Visiting the abandoned prison where my father did time.

Stalking the ghost of my father. The abandoned prison is musty. There are no lights as we step inside. Daylight filters through the bars. Vines entwine the bars. The ceiling lies on the cement floor. “You fall in a hole. I’m leaving you here,” our Guide cautions. I believe it.

I found my father because I had two clues. He was a lawyer. He went to prison. Actually I knew a little more. He was white, male, 35 years old in 1959, probably from Atlanta, and did time for forgery the year I was born.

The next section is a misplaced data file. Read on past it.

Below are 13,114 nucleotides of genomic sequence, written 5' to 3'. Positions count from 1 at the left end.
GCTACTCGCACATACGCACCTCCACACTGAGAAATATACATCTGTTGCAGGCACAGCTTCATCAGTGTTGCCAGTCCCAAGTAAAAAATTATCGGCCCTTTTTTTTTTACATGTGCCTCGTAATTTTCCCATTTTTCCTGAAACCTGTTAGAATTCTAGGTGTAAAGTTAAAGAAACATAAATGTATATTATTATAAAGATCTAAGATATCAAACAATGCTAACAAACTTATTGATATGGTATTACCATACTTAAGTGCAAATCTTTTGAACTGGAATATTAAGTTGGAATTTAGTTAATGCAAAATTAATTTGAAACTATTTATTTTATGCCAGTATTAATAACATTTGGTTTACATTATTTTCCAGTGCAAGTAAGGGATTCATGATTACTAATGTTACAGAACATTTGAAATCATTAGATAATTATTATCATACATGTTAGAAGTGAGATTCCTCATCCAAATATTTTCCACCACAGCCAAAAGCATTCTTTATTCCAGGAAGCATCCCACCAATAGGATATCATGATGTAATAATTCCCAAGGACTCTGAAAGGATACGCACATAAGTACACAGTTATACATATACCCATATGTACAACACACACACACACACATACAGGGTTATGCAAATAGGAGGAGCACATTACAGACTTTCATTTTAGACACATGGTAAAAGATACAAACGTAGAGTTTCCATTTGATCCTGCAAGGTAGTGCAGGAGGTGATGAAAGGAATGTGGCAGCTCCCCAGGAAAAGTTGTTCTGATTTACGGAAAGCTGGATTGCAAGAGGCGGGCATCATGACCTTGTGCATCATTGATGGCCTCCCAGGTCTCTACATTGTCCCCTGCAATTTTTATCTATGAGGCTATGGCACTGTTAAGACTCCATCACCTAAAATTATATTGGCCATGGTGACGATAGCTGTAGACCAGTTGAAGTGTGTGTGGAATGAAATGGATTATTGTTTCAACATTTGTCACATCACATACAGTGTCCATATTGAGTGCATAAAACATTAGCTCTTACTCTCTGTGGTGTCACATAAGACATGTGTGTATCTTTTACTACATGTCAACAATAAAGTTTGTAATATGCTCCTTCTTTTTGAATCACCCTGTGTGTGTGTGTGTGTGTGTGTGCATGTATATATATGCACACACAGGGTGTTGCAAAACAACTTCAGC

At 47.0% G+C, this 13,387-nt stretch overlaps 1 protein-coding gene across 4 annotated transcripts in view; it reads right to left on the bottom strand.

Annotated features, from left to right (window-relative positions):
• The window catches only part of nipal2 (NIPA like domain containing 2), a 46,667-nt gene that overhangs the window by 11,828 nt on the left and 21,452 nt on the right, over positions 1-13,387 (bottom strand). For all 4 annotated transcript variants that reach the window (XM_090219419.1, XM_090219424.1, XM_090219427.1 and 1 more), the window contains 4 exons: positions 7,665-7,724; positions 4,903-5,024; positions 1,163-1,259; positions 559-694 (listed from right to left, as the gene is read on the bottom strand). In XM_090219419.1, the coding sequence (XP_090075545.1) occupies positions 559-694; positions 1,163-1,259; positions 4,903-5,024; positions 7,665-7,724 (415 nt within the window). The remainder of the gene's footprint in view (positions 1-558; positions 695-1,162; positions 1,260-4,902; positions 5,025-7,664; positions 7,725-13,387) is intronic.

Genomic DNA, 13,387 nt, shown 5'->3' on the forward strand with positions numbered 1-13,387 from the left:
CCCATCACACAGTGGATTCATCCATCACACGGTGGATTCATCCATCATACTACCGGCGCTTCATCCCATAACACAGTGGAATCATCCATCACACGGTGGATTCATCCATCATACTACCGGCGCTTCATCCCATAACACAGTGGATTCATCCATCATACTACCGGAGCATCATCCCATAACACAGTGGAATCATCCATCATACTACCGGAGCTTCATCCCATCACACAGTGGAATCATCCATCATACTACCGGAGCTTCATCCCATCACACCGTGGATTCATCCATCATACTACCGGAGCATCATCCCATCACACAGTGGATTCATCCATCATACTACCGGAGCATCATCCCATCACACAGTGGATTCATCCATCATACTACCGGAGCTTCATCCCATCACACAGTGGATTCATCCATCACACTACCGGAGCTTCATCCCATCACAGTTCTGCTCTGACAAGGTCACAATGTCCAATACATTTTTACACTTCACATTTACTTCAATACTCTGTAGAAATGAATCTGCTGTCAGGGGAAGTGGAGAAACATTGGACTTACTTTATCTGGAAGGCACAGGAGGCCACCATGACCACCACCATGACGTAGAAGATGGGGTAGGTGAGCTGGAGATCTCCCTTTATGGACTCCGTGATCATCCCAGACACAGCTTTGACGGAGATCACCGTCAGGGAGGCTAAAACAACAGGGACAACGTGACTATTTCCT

The Colony Penal Farm once produced the crops that fed the inmates. Inmates feeding their own. Not from altruism. To pay a debt to the state? To make amends? Reparations? Not exactly. Just doing time. Doing his bit.

The old record book at the state Archive coughed up names and dates. Now I coughed in the dank air. Was he here? In this room?

Alcoholics who do not recover face three choices: jails, institutions, death.

In the end, he was three for three. Learn the lesson, and I don’t have to be.

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